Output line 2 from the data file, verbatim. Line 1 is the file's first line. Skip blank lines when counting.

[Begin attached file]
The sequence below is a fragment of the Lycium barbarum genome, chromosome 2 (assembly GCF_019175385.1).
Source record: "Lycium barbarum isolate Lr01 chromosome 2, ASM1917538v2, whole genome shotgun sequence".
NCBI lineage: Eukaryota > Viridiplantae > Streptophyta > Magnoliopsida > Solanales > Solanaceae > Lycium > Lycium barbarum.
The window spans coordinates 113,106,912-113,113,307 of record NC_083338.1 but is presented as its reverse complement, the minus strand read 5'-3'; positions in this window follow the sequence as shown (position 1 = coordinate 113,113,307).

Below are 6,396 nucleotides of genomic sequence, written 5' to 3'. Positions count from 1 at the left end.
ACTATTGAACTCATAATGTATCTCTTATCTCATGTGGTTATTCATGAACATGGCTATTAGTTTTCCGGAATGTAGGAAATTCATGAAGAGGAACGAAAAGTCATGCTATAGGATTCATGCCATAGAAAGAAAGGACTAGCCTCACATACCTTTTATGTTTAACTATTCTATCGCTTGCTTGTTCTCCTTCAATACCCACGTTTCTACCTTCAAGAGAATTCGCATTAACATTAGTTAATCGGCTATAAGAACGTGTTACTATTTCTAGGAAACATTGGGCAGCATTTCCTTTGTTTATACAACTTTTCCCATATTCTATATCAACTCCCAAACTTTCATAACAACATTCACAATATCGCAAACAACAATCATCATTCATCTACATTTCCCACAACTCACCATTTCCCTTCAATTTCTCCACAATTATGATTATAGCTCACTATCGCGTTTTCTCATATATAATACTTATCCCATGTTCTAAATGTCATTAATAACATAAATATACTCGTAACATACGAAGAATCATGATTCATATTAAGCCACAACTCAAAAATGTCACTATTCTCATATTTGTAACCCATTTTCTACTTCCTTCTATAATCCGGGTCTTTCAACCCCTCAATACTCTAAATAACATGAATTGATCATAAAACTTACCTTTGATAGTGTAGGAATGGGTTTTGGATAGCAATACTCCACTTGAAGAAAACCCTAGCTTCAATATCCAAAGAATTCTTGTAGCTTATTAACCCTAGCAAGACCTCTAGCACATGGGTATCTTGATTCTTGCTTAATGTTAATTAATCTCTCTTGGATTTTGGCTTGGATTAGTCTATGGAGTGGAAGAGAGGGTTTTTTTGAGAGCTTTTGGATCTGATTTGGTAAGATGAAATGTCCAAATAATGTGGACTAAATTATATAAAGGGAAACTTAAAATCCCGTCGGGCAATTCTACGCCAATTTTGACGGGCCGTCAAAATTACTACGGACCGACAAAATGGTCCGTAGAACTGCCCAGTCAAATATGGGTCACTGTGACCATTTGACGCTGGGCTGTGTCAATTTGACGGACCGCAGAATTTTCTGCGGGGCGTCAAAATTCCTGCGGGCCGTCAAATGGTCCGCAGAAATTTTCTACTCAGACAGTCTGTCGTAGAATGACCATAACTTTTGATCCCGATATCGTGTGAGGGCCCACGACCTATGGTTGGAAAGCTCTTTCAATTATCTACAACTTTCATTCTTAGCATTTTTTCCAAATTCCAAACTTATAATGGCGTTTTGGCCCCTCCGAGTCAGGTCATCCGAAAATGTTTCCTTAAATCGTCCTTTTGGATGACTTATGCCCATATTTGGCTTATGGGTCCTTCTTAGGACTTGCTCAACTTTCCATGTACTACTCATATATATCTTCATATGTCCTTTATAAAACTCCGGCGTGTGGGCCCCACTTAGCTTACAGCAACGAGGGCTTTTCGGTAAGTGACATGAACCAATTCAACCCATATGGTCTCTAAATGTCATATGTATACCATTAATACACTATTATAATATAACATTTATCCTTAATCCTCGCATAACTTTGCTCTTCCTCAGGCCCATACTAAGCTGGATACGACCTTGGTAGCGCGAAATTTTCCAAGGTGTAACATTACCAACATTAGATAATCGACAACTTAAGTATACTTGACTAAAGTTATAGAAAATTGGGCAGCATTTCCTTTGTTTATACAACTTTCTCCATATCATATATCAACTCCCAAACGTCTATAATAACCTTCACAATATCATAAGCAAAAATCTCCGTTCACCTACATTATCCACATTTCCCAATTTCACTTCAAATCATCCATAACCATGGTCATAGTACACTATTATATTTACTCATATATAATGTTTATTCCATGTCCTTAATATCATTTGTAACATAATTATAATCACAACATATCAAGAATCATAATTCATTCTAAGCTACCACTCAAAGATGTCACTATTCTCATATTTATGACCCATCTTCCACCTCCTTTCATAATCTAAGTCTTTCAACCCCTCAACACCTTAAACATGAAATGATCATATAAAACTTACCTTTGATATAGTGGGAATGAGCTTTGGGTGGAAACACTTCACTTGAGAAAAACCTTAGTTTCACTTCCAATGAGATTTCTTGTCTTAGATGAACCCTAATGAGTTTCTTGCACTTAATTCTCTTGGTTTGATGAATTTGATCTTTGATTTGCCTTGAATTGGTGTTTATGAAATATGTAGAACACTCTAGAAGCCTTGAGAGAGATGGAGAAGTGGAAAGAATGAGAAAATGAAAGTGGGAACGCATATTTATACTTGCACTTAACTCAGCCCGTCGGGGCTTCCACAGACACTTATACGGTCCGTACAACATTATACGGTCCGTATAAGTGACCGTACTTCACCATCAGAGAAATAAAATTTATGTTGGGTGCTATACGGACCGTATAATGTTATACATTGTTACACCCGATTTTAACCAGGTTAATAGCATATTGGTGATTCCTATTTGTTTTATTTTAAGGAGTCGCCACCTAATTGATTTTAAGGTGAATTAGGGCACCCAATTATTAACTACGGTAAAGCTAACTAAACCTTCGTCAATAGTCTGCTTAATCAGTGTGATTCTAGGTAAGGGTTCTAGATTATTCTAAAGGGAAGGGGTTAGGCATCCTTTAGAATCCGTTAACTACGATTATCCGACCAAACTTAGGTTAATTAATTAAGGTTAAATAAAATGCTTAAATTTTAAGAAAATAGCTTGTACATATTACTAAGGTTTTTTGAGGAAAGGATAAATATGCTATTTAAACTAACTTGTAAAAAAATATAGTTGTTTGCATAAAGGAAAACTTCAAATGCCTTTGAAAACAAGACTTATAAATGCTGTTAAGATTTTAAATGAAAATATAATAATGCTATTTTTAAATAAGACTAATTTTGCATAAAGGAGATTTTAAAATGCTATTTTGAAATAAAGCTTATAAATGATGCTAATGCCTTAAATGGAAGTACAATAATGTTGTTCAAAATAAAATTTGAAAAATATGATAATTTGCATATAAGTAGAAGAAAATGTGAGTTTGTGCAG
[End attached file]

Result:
Source record: "Lycium barbarum isolate Lr01 chromosome 2, ASM1917538v2, whole genome shotgun sequence".